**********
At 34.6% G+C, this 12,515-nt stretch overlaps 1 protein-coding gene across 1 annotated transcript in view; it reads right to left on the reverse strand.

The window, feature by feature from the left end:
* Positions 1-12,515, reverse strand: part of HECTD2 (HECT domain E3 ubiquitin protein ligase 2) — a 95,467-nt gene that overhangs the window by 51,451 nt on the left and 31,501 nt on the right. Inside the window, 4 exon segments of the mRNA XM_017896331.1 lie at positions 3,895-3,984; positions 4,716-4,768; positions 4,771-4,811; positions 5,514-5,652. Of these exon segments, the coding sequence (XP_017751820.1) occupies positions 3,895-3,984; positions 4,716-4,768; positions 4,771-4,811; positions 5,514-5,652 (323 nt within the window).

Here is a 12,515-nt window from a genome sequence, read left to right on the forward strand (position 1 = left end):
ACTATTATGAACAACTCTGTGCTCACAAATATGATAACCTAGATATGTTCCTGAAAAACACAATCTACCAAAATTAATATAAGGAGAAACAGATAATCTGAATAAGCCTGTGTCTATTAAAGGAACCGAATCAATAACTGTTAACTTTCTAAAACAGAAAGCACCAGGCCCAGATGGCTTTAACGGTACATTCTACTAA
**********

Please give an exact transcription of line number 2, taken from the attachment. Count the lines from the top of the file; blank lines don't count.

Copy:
The window, feature by feature from the left end: